“In June of this year, there will be an evaluation moment, based on what has been produced in terms of ideas, proposals and possibly agreements,” Tierolf says. “All the players will take stock and see if they are ready to give commitments to start contract negotiations for real deals starting later this year.”
The European Commission will carry out its own evaluation into whether there are tangible results towards implementation. This evaluation is earmarked for the second half of 2014.
According to Resch, REETS aims at “filling in white spots” necessary for implementation, such as data exchange formats. Partners in the project are also developing a common understanding, particularly regarding service components to reduce business uncertainty for EETS providers.
They are working on providing proposals for common and cost-saving solutions such as data-exchange hubs and on suggestions for common test procedures. And they are trying to attract other stakeholders, such astoll equipmentmanufacturers and the IT industry, as well as other prospective EETS providers to foster the deployment of the project.
A separate activity will establish a platform for facilitating bilateral negotiations between toll chargers and EETS providers. If sufficient commitment to going ahead and implementing is given in mid-2014, REETS could begin operating around 18 months later, according to Resch.
“For the [European Commission], a key element for decision on whether to go ahead is whether partners want to participate in a pilot, to what extent and to what timeline,” he says.
The need to build a critical mass
Despite the many setbacks, Resch is optimistic. “This is a good solution, the technology is ready, and there is no technical reason not to go ahead,” he says. “Its success depends on persuading someone to take the first steps, and then the others will follow. … The main challenge is bringing stakeholders together and convincing them that EETS is a good solution. … However, partners have to take a longer-term view. Costs will rise in the short term but will bring savings in the medium term, in around five years.”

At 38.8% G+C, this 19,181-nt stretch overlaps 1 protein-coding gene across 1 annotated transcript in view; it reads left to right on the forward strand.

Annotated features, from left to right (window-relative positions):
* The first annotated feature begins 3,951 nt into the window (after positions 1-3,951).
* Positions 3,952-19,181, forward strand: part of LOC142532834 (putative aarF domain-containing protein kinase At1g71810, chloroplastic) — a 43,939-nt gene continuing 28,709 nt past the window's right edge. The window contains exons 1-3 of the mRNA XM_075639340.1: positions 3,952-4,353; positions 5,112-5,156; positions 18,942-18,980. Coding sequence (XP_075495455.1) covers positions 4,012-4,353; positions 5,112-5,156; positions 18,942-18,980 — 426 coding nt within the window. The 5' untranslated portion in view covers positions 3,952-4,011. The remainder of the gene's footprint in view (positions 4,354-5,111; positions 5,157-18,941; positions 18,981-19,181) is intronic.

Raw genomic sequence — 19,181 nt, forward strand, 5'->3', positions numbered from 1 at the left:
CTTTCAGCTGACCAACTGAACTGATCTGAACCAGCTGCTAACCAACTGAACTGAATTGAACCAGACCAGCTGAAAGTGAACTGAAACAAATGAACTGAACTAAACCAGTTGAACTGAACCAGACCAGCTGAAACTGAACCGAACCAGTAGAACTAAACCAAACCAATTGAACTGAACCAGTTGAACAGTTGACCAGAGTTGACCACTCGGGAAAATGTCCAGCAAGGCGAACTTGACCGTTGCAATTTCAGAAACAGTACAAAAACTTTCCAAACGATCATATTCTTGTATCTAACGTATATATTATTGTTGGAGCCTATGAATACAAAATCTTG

In the meantime, a variety of E.U. members have pursued their own interoperability projects on road tolls. Germany and Austria have launched TOLL2GO, an interoperable tolling system that uses the same onboard unit for both countries. Similar cooperation is being developed between Spain and Portugal, where onboard units and contracts from one country can be used in the other, and among Norway (with 45 toll domains), Sweden (with two bridges involved), Denmark (a few bridges) and Austria.
These may help build a critical mass. But Tierolf cautions against excessive optimism. “EETS is not there yet,” he says. “Sometimes, in a black mood, I would consider that ‘yet’ just a courtesy to my European Commission friends. But I remain hopeful.”
(For more on EETS, see The impact of eCall, EETS and ITP on fleet telematics, part I, The impact of eCall, EETS and ITP on fleet telematics, part II, and The impact of eCall, EETS and ITP on fleet telematics, part III.)
Katka Krosnar and Siegfried Mortkowitz are regular contributors to Telematics Update.
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May 2014, Novotel London West, UK